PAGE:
This incredibly heart-warming show provides a glimpse of the world of midwifery in East London in the 1950’s. The story is told through Jenny, a young midwife working amongst an Order of Anglican nursing nuns. We see the midwives travel the cobblestone streets of East London by bicycle to the homes of the impoverished, urban community that they serve.
The stories and characters in Call the Midwife! are captivating. Whether it’s following the love life of Chummy, an awkward huge-hearted midwife, or getting absorbed into the heart-wrenching accounts of preeclampsia, preterm birth, and postpartum psychosis, the rich stories and characters will capture your heart.
So check out Call the Midwife! on PBS and let us know what you think HERE!
by Susan Mitchell Student Nurse Midwife
Thank you Injoy Video for creating a video for our midwifery practice. It was so generous of you to donate so much of your time and expertise! We always enjoy working with you and continue to be impressed with the quality of your educational videos and professionalism! Merrilynn
Take a moment and watch this incredible video birth story shown here at a Ted talk.
A Walk to Beautiful is a film that reinforces how fortunate we are in the United States to have access to medical intervention in birth when it is needed and also highlights how important healthy diet is for childbearing.
The film takes place in Ethiopia where women suffer frequently from a birth injury called a fistula. One reason a fistula occurs is when labor is prolonged and the baby presses on the vaginal wall and pelvic floor for an extended period of time. This prolonged compression creates a whole between the vagina and bladder or vagina and rectum causing urine or feces to leak from the vagina. The women who suffer from this injury typically live in a remote area without access to a hospital. The other reason this occurs for Ethiopian women is because of malnutrition and excessive physical labor (some begin hauling heavy water buckets by the age of 2 or 3) that causes the body and bone structure to not develop appropriately creating a true disproportion between the baby’s head and the woman’s pelvis.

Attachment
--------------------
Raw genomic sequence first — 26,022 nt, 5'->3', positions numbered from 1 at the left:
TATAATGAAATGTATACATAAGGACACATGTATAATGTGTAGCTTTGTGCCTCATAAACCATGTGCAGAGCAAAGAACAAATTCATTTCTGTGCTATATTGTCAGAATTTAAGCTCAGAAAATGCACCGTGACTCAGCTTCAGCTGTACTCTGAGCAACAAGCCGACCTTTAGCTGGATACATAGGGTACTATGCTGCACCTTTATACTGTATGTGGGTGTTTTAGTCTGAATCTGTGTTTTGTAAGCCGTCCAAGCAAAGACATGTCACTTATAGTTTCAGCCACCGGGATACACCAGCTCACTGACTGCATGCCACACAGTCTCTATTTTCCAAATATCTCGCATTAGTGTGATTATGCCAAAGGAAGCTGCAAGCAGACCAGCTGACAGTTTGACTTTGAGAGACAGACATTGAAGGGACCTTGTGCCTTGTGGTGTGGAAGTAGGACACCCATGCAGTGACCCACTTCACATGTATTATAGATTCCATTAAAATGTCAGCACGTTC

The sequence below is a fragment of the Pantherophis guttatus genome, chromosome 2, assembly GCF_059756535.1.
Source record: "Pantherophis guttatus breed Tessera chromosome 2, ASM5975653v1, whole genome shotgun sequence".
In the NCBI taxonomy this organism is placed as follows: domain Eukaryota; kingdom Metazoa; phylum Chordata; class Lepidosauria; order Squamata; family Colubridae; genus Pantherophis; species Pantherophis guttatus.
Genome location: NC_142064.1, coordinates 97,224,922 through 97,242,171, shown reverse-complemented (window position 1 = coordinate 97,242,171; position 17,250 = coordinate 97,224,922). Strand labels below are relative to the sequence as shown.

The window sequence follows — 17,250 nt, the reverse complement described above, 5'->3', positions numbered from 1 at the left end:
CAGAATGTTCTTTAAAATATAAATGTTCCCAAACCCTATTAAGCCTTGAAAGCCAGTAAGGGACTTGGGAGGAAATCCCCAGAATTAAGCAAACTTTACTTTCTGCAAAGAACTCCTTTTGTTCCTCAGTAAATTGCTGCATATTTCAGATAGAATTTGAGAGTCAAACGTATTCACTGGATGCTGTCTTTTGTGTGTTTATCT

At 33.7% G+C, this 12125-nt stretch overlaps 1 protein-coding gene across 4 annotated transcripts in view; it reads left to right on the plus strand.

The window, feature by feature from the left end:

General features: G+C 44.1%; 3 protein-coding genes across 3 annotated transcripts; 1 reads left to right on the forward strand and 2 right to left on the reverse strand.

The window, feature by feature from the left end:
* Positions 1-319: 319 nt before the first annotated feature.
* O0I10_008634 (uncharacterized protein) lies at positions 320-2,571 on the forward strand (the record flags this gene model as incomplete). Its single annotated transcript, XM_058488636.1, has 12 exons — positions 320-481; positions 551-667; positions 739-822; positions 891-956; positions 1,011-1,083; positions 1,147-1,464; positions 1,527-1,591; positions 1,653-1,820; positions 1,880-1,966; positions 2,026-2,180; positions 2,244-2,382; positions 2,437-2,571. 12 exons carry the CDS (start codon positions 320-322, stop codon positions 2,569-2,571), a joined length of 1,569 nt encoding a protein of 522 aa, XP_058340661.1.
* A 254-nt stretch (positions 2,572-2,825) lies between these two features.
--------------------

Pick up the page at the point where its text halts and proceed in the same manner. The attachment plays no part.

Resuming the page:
Women who suffer from fistula are isolated from their communities due to the inability to maintain good hygiene and can often suffer from infection and death if this injury is not surgically repaired. These women’s lives are also ruined socially because they are shunned from their communities and live in a hut away from others. The doctors that created the fistula clinic in Ethiopia repair about 1000 birth injuries per year and this only touches on the problem. Many women have returned to their communities after the surgery and have lived healthy, productive lives.
The scenery in this video in breathtaking and the subject matter brings tears to your eyes. It makes you realize that we are fortunate to be able to have access to doctors who can perform cesarean sections in a timely way if that is what needs to happen in order to get the baby out so that mom and baby are healthy. It also made me feel grateful that we have can have access to healthy, nutritious foods that help our bodies develop well.
I always tell women that we do everything we can to avoid cesarean section due to inherent risks of surgery but if it is needed, be grateful that there is an escape hatch door #2!
Here is a link to the ‘A Walk to Beautiful’ web site to find out more or purchase the video: http://www.walktobeautiful.com/